Large hop clover (Trifolium campestre) and black medic (Medicago lupulina) are often confused as a result of their similar yellow flowers. Learn how to differentiate the two with these helpful identification tips.
Large hop clover (Trifolium campestre)
What to look for: Sprawling growth habit and bushy appearance; trifoliate leaves similar to white clover, short, hairy stems, reddish in color
Life cycle: Winter annual; spreads by reseeding itself; often forms colonies
Leaves: Alternate leaves are trifoliate with long, hairless petioles; leaflets have prominent veins, with the terminal leaflet on a short stem
Flowers: Bright yellow flowers grow in clusters during summer months; each produces a single seed
Roots: Grows from a taproot, which can form nodules on secondary roots
Look-alikes: Black medic, yellow woodsorrel, other clovers
Commonly found: Sunny, moist sites
Black medic (Medicago lupulina)
What to look for: Low-growing habit; bright yellow flowers and leaf arrangement
Life cycle: Annual or perennial that germinates in spring or fall; reproduces by seed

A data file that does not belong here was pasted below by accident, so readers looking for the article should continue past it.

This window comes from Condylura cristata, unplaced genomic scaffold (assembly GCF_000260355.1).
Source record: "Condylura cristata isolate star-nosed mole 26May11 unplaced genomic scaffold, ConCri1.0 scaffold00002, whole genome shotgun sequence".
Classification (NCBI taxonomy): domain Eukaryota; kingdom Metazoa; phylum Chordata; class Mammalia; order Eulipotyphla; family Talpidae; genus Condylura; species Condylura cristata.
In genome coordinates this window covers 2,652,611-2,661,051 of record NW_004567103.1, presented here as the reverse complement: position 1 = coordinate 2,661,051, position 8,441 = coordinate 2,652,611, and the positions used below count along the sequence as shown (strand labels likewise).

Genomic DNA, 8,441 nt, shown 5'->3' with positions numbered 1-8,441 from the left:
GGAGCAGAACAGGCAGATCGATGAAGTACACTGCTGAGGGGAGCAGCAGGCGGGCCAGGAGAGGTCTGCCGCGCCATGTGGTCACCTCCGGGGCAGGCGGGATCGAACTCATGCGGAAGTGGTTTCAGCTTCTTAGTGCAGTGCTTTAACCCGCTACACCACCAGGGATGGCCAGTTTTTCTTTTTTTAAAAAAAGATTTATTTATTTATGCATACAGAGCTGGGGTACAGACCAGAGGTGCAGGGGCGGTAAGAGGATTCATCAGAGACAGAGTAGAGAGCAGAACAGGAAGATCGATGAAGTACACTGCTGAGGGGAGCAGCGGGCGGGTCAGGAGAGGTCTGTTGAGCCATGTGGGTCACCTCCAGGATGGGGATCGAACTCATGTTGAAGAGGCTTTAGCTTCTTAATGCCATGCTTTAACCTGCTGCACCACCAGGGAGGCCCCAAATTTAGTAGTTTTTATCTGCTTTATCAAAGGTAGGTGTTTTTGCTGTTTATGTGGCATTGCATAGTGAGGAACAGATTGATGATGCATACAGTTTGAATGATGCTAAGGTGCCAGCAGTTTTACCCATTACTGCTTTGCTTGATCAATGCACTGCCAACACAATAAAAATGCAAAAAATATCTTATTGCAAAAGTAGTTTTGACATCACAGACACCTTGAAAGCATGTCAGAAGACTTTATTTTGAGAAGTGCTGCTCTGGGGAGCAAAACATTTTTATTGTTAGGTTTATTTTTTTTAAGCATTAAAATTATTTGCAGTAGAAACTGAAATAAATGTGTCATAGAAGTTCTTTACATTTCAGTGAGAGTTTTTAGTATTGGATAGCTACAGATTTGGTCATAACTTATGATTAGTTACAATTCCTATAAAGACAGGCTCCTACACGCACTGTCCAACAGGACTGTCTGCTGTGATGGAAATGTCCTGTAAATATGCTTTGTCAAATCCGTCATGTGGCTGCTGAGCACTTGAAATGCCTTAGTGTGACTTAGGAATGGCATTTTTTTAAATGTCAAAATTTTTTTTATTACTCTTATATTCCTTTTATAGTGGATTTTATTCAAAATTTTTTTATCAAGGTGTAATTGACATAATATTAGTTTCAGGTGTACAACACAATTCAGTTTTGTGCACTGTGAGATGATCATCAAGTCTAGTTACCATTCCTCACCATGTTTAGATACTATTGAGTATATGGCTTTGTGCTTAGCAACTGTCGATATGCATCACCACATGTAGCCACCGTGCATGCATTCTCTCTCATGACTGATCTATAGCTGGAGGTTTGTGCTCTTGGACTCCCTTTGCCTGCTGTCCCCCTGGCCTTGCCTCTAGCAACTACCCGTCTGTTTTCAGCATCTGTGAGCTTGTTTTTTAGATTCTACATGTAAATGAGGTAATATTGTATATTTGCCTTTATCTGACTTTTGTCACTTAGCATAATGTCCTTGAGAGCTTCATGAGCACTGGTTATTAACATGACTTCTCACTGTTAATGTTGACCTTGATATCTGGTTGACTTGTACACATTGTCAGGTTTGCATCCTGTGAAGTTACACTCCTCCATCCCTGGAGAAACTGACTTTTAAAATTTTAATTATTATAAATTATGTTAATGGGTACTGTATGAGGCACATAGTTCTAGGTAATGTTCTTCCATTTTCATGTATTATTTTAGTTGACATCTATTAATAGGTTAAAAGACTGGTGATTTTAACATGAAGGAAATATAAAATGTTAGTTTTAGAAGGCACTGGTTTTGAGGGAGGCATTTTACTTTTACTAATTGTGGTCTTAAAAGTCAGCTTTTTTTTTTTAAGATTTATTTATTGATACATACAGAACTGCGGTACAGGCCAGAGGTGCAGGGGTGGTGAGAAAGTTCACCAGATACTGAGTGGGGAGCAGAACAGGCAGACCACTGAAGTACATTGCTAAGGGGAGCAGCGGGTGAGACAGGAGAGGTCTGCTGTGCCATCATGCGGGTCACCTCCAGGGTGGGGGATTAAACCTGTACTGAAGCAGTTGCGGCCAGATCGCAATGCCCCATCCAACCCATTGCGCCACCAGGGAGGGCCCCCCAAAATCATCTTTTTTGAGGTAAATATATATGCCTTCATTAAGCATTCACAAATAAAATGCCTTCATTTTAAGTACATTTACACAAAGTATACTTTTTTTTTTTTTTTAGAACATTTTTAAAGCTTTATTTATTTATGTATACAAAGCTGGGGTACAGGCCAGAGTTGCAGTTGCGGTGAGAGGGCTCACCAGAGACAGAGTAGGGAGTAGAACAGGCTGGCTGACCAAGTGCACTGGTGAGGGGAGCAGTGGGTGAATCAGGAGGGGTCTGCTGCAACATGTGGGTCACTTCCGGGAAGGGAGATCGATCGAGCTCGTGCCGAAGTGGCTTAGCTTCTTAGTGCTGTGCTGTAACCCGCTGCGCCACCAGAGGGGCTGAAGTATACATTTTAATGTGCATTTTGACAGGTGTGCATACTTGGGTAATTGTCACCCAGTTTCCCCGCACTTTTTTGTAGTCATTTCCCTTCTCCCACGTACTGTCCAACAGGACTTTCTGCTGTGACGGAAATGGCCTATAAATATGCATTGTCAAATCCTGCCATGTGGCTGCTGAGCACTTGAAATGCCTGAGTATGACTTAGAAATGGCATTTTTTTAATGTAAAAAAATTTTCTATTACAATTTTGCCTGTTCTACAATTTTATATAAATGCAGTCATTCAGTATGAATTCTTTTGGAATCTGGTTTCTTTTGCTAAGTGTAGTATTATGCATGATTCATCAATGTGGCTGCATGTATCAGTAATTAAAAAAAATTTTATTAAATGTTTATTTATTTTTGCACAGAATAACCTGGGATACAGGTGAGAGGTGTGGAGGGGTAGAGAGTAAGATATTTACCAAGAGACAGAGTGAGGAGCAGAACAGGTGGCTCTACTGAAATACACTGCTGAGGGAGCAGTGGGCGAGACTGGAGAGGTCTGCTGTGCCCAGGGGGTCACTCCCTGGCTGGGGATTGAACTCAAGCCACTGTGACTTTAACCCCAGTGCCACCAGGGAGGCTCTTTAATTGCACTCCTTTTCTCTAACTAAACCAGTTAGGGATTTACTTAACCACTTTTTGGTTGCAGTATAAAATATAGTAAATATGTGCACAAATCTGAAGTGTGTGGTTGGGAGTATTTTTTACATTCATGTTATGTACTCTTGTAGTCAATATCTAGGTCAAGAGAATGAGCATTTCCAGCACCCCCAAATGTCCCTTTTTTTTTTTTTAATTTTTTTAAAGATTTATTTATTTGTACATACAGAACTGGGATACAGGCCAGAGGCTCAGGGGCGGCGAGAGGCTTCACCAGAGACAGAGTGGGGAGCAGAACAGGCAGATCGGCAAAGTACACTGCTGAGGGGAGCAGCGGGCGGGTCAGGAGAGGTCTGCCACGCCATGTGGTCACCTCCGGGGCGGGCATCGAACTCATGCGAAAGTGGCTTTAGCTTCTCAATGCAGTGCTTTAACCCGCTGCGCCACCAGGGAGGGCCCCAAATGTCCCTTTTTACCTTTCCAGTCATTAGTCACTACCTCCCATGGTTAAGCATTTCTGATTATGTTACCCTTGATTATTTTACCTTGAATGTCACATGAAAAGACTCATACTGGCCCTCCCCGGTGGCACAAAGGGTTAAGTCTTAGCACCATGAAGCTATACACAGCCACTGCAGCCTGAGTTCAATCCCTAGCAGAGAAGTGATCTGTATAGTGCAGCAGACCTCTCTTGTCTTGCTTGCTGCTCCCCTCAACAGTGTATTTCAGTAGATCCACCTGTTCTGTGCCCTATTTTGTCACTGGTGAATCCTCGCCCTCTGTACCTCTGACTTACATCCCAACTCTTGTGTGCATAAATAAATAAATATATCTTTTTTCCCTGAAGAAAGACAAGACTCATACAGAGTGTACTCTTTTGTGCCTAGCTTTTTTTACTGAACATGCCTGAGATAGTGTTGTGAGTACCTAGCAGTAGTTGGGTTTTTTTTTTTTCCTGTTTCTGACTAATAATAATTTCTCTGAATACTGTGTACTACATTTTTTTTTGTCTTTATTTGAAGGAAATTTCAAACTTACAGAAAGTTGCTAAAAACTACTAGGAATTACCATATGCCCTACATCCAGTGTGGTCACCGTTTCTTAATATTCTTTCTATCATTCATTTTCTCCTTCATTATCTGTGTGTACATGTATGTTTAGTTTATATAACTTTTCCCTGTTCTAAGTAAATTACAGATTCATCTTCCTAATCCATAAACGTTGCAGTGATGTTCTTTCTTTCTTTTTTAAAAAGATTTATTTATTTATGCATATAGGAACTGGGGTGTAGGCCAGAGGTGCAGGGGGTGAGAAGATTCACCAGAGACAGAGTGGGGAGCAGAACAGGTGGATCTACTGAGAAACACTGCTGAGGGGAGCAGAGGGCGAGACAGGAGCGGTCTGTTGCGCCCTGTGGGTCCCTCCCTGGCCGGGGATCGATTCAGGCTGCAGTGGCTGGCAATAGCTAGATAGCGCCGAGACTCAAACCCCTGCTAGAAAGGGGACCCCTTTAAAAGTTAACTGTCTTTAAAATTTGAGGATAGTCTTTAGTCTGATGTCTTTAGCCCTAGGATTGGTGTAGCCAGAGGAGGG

Leaves: Fully divided into three egg-shaped leaflets with toothed edges; stalk of the middle leaflet is longer than those of lateral leaflets
Flowers: Bright yellow flowers bloom from April through July; 10 to 20 pealike flowers cluster to form a rounded flower head
Roots: Grows from a taproot
Look-alikes: Large hop clover, California burclover, yellow woodsorrel
Commonly found: Lawns stressed from compaction, heat and drought
Treatment recommendations for large hop clover and black medic: Apply a postemergence herbicide, such as Defendor® specialty herbicide, when the plants are young and actively growing. Black medic and clover species are particularly susceptible to products containing florasulam, the active ingredient in Defendor. Because Defendor works well in cooler temperatures, time your application in early spring or fall.
State restrictions on the sale and use of Defendor apply. Consult the label before purchase or use for full details.